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My 6 friends and I traveled to Cambodia through the Thailand-Cambodia border (Aranyapathet-Poipet). I volunteered to be the focal point for the itinerary from hotel booking, transportation, and sight seeing activities. I spent USD 238 for the whole trip (April 13-16) including e.g. tips, foods, and souvenirs.
Day 1 – we traveled at 5:30 am of April 13 to the Cambodia/Poipet border. It took us 2. 5 hours. This was my second time to travel through an Asian land border. The first was the Malaysia – Singapore and now, Thai- Cambodia. Unlike the MY-SG , the Thai-Cam was a busy area full of casinos and resort hotels.
We reached the Thai immigration at 8 am in the morning. After an hour, we transferred to the Cambodia Arrival immigration. At 9:40 am, I called Mr. Heng who would take us to the hotel. While waiting for him, I went to the comfort room to pee. I didn’t know that you have to pay for it, so it was bit funny when the young boy sheepishly ran after me and asked for the THB 5 payment.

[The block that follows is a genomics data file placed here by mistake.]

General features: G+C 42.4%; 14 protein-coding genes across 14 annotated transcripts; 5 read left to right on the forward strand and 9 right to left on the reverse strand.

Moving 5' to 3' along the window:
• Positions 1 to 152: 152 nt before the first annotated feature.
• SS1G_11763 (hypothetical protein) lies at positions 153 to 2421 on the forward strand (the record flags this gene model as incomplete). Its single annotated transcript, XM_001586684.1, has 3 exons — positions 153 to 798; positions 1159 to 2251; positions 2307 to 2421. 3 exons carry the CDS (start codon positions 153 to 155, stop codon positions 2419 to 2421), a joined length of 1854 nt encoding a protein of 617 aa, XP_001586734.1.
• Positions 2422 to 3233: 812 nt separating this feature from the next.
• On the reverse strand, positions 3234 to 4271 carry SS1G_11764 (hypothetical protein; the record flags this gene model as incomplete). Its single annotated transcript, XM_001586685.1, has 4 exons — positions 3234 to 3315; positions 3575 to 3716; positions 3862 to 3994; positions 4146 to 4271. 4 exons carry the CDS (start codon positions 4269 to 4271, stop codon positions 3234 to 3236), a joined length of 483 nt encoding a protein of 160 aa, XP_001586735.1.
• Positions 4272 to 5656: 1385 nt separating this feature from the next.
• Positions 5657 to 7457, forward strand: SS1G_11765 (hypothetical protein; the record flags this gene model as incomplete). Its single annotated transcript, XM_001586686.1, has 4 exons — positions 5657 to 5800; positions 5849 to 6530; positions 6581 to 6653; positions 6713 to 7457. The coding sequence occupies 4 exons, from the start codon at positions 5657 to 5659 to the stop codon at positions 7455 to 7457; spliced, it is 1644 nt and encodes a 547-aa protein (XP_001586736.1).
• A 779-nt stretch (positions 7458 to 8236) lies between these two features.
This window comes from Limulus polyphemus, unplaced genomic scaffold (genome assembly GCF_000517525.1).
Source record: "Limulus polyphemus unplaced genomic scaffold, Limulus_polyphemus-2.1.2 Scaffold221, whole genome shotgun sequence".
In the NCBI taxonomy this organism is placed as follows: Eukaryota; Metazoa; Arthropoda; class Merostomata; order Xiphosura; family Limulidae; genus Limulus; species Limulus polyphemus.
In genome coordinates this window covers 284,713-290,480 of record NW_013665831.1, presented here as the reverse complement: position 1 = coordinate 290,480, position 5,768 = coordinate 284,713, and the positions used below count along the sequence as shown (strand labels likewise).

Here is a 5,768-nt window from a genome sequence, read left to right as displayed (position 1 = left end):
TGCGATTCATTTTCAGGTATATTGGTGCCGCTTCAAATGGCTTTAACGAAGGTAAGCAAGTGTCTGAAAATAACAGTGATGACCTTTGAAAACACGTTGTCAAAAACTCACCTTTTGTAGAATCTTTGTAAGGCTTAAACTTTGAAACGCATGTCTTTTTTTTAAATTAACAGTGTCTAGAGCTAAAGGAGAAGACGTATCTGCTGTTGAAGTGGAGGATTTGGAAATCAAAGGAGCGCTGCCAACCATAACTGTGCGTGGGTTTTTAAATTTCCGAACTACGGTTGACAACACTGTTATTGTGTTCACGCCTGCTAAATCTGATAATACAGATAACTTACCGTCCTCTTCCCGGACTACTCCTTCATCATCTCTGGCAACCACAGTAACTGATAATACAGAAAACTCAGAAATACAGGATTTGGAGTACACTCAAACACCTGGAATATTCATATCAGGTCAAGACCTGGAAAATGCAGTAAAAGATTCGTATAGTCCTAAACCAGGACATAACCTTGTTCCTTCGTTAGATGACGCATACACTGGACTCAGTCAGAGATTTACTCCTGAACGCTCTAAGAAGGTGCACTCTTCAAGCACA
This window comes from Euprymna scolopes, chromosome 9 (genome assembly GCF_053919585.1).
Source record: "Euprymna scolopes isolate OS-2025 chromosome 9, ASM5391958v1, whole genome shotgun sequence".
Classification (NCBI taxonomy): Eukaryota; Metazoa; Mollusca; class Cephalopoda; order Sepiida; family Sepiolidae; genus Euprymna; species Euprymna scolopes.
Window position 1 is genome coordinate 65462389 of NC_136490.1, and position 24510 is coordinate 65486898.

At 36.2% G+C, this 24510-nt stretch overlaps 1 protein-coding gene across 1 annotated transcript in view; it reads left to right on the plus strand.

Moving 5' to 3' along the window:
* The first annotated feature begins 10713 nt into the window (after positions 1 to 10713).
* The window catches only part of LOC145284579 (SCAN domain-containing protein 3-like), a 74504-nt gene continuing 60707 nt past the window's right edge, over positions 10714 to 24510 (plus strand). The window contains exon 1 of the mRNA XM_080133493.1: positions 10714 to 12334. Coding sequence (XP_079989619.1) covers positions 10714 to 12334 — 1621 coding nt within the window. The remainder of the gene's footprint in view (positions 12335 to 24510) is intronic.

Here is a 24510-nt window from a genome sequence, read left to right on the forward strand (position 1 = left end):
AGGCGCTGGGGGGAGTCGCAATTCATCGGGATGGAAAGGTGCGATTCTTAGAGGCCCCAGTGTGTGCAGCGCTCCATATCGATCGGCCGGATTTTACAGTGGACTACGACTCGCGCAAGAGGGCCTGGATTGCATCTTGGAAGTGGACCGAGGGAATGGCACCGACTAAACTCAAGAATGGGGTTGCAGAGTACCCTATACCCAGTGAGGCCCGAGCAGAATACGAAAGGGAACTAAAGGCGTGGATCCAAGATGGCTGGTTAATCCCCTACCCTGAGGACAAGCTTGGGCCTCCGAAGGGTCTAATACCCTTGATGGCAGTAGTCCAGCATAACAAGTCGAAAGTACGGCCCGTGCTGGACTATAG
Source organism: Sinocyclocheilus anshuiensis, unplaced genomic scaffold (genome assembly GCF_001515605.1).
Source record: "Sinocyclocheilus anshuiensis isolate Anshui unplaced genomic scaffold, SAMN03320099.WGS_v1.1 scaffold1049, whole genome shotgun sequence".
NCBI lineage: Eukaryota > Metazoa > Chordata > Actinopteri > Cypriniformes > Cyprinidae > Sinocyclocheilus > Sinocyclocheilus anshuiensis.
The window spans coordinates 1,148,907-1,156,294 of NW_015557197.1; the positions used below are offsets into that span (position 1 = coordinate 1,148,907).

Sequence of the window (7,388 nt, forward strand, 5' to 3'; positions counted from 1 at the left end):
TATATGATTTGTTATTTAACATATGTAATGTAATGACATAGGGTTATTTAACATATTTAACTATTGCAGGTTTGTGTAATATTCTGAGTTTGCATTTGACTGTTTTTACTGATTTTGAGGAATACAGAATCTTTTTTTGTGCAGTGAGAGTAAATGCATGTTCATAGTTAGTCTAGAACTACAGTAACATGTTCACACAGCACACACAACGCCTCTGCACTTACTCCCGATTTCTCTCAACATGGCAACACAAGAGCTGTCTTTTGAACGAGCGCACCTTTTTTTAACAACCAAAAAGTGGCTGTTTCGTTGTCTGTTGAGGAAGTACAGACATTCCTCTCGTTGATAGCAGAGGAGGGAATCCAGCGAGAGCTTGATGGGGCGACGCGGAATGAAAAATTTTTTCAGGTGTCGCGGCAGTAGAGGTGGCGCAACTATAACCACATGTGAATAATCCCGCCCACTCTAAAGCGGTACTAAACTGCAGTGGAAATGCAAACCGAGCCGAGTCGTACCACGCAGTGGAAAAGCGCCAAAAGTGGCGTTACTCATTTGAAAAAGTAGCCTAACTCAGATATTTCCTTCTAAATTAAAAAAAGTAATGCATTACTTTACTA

The agreed cost of the taxi was 40 USD/taxi but Mr. Heng added USD 5. We rented 2 taxis for a total cost of 90 USD. The road from Poipet to Siem Reap took 2 hours and 20 minutes.
We reached My home Tropical Garden Villa at 11:35. We booked 2 rooms for total cost of 51 USD/night (check my blog entry for the villa). We rented a van for USD 35/half day tour. The driver, Mr. Mowney is a very nice guy but sometimes, he’s lost!
The hotel to Angkor complex lasted 15 minutes. When we first took a glimpse of the Angkor pathway over the moat, everyone was awed and excited. Finally, when I saw the whole panorama, it was really stunningly beautiful. I was speechless for a moment. Wonderful creation!
The downside for this trip was the weather. It was really piercingly hot. You easily get dehydrated. After 30 minutes, we just have to buy coconut juice on the far left side of the temple.
One fascinating fact about Cambodia is their familiarity to English language. In Thailand, a lot of people cannot speak and understand but in Siem Reap, everyone seems to speak English good. Moreover, the tour guides around us can speak different languages – French, German, Dutch, Spanish – name it!
Here are some of my photos. Hopefully, I put justice through my images on how magnificent and breathtaking the temples are.